The immigration system Marco Rubio wanted

The 2013 Gang of Eight comprehensive immigration reform bill is the signature achievement of Marco Rubio's four years and ten months in the U.S. Senate. Yet in the first four Republican presidential debates, in which Rubio has played an increasingly prominent role, he has not been asked even once about the specifics of the legislation.

Despite that omission, it seems likely that if Rubio continues to rise in the GOP race, someone, somewhere will pay attention to his most important accomplishment. The 1,197-page Gang of Eight bill is so far-reaching, and at the same time so detailed, that it provides a sharp picture of where Rubio would like to take the U.S. immigration system. Rubio has renounced parts of his own work, but it's not clear which parts, and it's not clear if he has renounced them for good or only until he determines they are more politically practicable.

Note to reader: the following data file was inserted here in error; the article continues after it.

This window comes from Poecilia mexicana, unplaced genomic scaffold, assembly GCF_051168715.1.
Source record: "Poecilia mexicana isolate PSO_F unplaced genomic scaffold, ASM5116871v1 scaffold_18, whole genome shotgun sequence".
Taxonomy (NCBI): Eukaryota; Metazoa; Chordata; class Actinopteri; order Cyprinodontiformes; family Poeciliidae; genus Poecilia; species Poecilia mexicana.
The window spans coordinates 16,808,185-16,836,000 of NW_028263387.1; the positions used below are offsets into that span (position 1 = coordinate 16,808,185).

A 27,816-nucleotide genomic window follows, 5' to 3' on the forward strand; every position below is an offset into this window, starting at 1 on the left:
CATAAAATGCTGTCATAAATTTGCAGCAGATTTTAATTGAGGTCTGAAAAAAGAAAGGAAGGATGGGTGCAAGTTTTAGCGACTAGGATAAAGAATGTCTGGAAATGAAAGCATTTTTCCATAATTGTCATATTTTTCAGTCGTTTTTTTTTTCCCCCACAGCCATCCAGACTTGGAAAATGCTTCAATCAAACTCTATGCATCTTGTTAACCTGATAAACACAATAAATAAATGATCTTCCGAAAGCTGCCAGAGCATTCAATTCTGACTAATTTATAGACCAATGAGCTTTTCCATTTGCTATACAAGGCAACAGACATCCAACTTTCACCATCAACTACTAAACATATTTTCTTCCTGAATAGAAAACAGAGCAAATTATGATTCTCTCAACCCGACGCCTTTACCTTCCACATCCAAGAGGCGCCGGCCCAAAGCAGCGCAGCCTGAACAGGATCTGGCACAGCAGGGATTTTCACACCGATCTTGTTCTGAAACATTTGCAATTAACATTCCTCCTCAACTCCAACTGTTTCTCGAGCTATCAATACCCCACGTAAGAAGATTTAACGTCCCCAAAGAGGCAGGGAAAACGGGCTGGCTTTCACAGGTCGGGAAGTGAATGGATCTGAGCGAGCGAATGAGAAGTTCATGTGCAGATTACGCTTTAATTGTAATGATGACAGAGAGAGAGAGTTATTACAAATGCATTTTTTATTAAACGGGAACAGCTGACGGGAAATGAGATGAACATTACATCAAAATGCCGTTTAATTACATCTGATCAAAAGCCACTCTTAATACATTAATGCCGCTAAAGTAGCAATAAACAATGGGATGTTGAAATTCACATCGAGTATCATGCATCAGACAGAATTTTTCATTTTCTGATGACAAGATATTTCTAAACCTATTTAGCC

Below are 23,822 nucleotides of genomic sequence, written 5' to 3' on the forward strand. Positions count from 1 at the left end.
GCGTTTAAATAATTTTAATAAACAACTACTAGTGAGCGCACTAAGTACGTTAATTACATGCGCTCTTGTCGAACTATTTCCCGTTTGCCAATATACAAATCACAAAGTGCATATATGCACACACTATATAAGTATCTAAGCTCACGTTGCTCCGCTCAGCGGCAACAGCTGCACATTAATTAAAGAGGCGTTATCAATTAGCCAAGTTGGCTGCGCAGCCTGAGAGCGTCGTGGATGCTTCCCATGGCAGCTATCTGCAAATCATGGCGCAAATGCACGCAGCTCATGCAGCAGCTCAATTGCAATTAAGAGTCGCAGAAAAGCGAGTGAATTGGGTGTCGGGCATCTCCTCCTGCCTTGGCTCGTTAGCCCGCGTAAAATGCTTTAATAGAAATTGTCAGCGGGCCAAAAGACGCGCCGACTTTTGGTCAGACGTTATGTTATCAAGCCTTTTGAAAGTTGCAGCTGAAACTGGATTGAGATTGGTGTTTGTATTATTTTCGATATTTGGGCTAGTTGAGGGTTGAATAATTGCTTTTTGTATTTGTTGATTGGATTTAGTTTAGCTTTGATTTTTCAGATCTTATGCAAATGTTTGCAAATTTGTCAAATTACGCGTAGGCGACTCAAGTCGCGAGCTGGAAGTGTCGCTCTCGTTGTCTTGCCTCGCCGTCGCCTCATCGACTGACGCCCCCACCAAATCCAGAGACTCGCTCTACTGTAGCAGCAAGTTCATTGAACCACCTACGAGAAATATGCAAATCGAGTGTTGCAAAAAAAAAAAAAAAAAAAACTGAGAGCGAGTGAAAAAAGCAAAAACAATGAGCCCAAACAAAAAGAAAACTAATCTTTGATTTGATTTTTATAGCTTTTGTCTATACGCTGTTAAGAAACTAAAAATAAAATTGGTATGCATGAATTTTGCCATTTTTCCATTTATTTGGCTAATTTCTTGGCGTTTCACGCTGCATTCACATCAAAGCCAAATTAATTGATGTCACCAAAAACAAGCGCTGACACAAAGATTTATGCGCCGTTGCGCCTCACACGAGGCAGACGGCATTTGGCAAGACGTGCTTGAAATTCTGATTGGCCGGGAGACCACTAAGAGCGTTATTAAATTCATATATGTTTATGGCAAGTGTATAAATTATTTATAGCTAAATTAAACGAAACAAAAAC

So until Rubio faces the inevitable questioning about his work, here are some of features of the Gang of Eight legislation that might attract discussion as the Republican race goes forward.

1) More immigration. Comprehensive immigration reform means more immigrants coming to the United States, and with the Gang of Eight Rubio would have dramatically increased that number. "The legislation would loosen or eliminate annual limits on various categories of permanent and temporary immigration," the Congressional Budget Office wrote in its 2013 assessment of the legislation. "If [the bill] was enacted, CBO estimates, the U.S. population would be larger by about 10 million people in 2023 and by about 16 million people in 2033 than projected under current law."

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